was a ‘lunar ZL’ caused by the soon-to-rise full moon, but the BAA section
director commented that such a report “is difficult to believe … (that it) can
be due to the full moon.” (34)
Genesis of Glanville’s earth-ring theory
Rev. Glanville published several papers 1915-1918,
in Popular Astronomy (PA), a journal
published monthly 10-times per year by Goodsell Observatory at Carleton College
in Northfield, Minnesota. PA published articles by professional
and amateur astronomers alike and was a very useful vehicle for disseminating
astronomical findings, news, predictions, theoretical discussions and the like
from 1892-1951. The journal published
material that ranged from the rigorously mathematical in basis to other matter
that seemed to have a feasible rationale, but the editor made no claim to vet
the latter such submissions for scientific credibility, or to have suspect
articles reviewed by experts in the relevant specialty. Articles were probably not ‘peer reviewed’ in
the current sense. Glanville’s first
article in 1915, “The ZL, its Place in the Solar System”, was an argument in
favor of the ‘earth ring’ theory which he believed fit observational facts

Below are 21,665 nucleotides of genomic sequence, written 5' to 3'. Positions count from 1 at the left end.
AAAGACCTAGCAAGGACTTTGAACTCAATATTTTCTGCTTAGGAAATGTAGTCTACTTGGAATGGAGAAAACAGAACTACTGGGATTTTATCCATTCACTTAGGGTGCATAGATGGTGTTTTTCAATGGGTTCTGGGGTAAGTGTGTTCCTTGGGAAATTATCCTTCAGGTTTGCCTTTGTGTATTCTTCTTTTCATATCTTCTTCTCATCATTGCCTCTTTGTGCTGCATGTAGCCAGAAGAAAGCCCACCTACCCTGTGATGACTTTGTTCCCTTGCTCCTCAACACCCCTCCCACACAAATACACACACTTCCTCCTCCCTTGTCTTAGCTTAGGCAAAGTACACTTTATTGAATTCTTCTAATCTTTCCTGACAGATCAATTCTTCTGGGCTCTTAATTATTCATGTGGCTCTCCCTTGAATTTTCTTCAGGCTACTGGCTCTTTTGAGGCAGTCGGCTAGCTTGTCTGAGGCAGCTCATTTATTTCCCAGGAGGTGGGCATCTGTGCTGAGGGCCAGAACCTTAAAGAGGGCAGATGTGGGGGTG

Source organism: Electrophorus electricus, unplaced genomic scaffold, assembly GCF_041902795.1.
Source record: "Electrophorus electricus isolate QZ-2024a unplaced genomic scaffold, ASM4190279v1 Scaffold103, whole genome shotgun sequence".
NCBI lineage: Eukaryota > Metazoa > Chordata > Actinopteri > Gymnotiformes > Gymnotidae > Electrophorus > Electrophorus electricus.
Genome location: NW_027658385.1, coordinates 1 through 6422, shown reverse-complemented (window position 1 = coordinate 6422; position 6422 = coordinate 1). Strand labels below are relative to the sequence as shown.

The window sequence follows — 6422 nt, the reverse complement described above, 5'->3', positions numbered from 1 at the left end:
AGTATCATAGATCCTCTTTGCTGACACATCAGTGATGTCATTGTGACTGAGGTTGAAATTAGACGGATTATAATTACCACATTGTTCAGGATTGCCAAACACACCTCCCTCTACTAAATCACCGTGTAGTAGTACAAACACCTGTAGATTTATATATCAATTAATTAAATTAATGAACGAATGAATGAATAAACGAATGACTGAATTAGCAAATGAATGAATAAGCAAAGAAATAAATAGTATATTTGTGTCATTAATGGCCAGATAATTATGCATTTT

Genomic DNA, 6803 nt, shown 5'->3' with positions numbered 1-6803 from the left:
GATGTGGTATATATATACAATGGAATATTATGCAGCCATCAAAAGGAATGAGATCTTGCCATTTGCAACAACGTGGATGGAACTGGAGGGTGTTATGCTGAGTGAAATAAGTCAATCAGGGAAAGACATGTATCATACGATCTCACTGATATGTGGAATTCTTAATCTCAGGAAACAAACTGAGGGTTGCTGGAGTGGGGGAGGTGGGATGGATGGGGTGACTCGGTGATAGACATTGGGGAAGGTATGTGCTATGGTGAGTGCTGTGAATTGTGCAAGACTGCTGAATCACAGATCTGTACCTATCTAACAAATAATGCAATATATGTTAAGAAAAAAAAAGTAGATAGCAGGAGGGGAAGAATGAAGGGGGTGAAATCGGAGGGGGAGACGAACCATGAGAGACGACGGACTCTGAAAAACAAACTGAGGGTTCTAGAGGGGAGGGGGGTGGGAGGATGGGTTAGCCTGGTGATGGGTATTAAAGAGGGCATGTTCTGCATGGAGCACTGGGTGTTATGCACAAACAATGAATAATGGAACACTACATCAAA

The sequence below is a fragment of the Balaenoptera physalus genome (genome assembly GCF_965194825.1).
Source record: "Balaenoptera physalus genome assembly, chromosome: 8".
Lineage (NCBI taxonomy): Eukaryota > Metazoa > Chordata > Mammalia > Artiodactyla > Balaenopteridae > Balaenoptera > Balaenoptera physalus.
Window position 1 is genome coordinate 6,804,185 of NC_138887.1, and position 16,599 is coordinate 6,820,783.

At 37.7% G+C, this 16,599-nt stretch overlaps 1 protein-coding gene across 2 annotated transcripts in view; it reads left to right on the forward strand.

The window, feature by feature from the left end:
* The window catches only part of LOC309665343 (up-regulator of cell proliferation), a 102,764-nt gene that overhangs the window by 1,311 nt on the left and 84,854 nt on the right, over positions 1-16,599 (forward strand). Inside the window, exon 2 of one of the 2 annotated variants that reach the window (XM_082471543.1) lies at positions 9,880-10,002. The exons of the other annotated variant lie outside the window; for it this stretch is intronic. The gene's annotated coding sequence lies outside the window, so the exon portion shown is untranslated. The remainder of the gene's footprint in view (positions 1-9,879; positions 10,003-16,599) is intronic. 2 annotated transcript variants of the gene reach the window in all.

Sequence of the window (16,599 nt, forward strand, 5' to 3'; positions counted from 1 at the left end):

gleaned by himself and other observers of the ZL. He explained that the earth ring was a
geocentric belt of material between the moon and the Earth. He believed it was “comparable, say, to the
“crepe” ring of Saturn.” Saturn’s crepe
ring was a well-observed faint ellipse of light inside the brighter and more
prominent Saturnian rings. Glanville
further elaborated about the earth ring, “it is not intended that the ZL band
corresponds in every respect to the crape ring of Saturn…(but) the points of
resemblance suggested by the word ‘comparable’ are 1) that like Saturn’s ‘crape
ring’, the ZL is a planetary ring and 2)…it is well-nigh transparent.” Later in the article, Glanville concluded,
“the theory of the earth ring fits the (observational) facts more fully than
any other theory.” (35)
Glanville mentioned that he was supported in his
beliefs by the similar conclusions of Rev. George Jones, A.M. (1800-1870), a
U.S. Navy Chaplain, who watched the ZL from aboard ship for two years,